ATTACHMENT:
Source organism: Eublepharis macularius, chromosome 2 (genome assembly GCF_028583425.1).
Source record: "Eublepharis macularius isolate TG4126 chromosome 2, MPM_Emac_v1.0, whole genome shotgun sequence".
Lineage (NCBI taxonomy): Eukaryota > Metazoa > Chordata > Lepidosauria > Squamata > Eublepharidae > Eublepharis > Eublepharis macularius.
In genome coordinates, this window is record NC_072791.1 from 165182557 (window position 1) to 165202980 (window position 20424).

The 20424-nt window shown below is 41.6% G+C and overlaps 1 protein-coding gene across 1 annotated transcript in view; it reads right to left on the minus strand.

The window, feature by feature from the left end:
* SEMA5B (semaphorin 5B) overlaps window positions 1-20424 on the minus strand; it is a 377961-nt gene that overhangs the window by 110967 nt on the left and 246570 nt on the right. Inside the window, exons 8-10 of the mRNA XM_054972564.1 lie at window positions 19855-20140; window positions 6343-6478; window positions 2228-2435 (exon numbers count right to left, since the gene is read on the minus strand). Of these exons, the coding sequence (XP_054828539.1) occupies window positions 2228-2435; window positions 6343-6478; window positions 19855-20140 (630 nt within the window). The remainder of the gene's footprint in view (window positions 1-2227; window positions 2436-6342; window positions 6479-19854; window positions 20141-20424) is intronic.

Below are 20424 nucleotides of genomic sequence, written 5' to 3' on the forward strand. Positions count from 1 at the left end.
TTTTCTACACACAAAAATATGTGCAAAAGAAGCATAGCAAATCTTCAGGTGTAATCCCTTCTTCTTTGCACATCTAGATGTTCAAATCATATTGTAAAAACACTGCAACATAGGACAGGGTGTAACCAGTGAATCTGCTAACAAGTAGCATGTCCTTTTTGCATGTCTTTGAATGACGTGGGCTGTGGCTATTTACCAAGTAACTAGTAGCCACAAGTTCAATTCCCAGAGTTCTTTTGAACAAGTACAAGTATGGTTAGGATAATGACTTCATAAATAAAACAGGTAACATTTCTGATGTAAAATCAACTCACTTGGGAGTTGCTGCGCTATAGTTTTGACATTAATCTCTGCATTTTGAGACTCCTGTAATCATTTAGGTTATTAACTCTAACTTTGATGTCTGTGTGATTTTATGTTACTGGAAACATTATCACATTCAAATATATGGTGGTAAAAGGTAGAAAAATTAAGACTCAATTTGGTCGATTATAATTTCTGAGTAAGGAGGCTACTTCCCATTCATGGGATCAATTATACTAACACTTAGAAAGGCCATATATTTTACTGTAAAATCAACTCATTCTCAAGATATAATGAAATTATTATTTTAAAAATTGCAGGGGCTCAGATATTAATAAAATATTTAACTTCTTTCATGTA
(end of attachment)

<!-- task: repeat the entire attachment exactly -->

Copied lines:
Source organism: Eublepharis macularius, chromosome 2 (genome assembly GCF_028583425.1).
Source record: "Eublepharis macularius isolate TG4126 chromosome 2, MPM_Emac_v1.0, whole genome shotgun sequence".
Lineage (NCBI taxonomy): Eukaryota > Metazoa > Chordata > Lepidosauria > Squamata > Eublepharidae > Eublepharis > Eublepharis macularius.
In genome coordinates, this window is record NC_072791.1 from 165182557 (window position 1) to 165202980 (window position 20424).

The 20424-nt window shown below is 41.6% G+C and overlaps 1 protein-coding gene across 1 annotated transcript in view; it reads right to left on the minus strand.

The window, feature by feature from the left end:
* SEMA5B (semaphorin 5B) overlaps window positions 1-20424 on the minus strand; it is a 377961-nt gene that overhangs the window by 110967 nt on the left and 246570 nt on the right. Inside the window, exons 8-10 of the mRNA XM_054972564.1 lie at window positions 19855-20140; window positions 6343-6478; window positions 2228-2435 (exon numbers count right to left, since the gene is read on the minus strand). Of these exons, the coding sequence (XP_054828539.1) occupies window positions 2228-2435; window positions 6343-6478; window positions 19855-20140 (630 nt within the window). The remainder of the gene's footprint in view (window positions 1-2227; window positions 2436-6342; window positions 6479-19854; window positions 20141-20424) is intronic.

Below are 20424 nucleotides of genomic sequence, written 5' to 3' on the forward strand. Positions count from 1 at the left end.
TTTTCTACACACAAAAATATGTGCAAAAGAAGCATAGCAAATCTTCAGGTGTAATCCCTTCTTCTTTGCACATCTAGATGTTCAAATCATATTGTAAAAACACTGCAACATAGGACAGGGTGTAACCAGTGAATCTGCTAACAAGTAGCATGTCCTTTTTGCATGTCTTTGAATGACGTGGGCTGTGGCTATTTACCAAGTAACTAGTAGCCACAAGTTCAATTCCCAGAGTTCTTTTGAACAAGTACAAGTATGGTTAGGATAATGACTTCATAAATAAAACAGGTAACATTTCTGATGTAAAATCAACTCACTTGGGAGTTGCTGCGCTATAGTTTTGACATTAATCTCTGCATTTTGAGACTCCTGTAATCATTTAGGTTATTAACTCTAACTTTGATGTCTGTGTGATTTTATGTTACTGGAAACATTATCACATTCAAATATATGGTGGTAAAAGGTAGAAAAATTAAGACTCAATTTGGTCGATTATAATTTCTGAGTAAGGAGGCTACTTCCCATTCATGGGATCAATTATACTAACACTTAGAAAGGCCATATATTTTACTGTAAAATCAACTCATTCTCAAGATATAATGAAATTATTATTTTAAAAATTGCAGGGGCTCAGATATTAATAAAATATTTAACTTCTTTCATGTA